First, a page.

Something draws me to Eastern Europe. I blame Romania. Thank you Romania! Yes, there was something about the ambiance which director Cristian Mungiu conjured up in 2007’s 4 Months, 3 Weeks and 2 Days (4 luni, 3 săptămâni și 2 zile) which has stayed with me for a long time.
Really, it’s a rather mundane part. Near the top of the film. The goddess Anamaria Marinca traipses down the hall to find some soap…and cigarettes. The scene is a college dormitory in communist Romania (pre-December 1989). Girls in one room chat about beauty products. There seems to be a good bit of bartering going on. Marinca is mainly uninterested. Looking for a certain kind of soap (if I remember correctly). On the way back to her room she stops off at the room of a foreign student (non-Romanian) who sells cigarettes and gum and stuff. The whole film she is searching for Kent cigarettes (a few mentions of this brand). Not surprisingly, there are no Kents to be had in the dorm. She settles for something else. Perhaps. I don’t know.
She stops and admires some kittens which someone has taken in.
It is astonishingly real. On par with Roberto Rossellini.
Indeed, it might be said that all New Waves (from the nouvelle vague to the Romanian New Wave) have their birth in the neorealist films of Rossellini.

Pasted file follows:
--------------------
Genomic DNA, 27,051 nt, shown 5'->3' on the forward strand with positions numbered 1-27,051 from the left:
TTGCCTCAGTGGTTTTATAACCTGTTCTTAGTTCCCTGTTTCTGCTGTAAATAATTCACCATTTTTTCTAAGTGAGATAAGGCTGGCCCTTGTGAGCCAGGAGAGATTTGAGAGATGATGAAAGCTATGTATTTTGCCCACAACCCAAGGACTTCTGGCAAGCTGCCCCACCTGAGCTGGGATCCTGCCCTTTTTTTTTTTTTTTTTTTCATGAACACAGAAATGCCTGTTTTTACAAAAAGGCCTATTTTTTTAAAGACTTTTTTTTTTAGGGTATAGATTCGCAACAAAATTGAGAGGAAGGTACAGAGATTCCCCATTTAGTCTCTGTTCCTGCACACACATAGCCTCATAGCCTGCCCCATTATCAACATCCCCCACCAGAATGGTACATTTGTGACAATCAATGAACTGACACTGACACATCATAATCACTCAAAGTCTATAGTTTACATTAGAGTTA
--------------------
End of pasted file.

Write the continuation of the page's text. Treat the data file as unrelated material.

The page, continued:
But Mungiu added a new wrinkle.
Marinca. [The goddess of whom I spoke.]
Marinca is unglamorous. No one is glamorous in 4 luni, 3 săptămâni și 2 zile. We get the impression that it is the waning days of Ceaușescu’s reign.
Times are tough. The policies of the state haven’t worked out so well. It bears some resemblance to a prison. Material items take the place of money (reminiscent of cigarettes as currency in jails).
What I have yet to define in this article is “goddess”. What do I mean by that?
Well, I’m glad you asked! Marinca (particularly in this film) is a goddess to me because she represents the opposite of the typical American woman in the year 2015. Her beauty is her soul. Her beauty is her loyalty to her roommate and friend Găbița. Her beauty is her dedication to acting. She is completely immersed in her unglamorous role…and it is eye-watering.
I have mentioned a similar impression (which further solidified my admiration for Romanian films) I got from watching Dorotheea Petre in The Way I Spent the End of the World (Cum mi-am petrecut sfârşitul lumii). This masterpiece by director Cătălin Mitulescu preceded Mungiu’s Palme d’Or-winning film by about a year (2006). I was again struck by another goddess of film (Petre) who, with the help of her auteur, created a character also in direct opposition to the meretricious, vacuous ideal of American womanhood in the 21st century.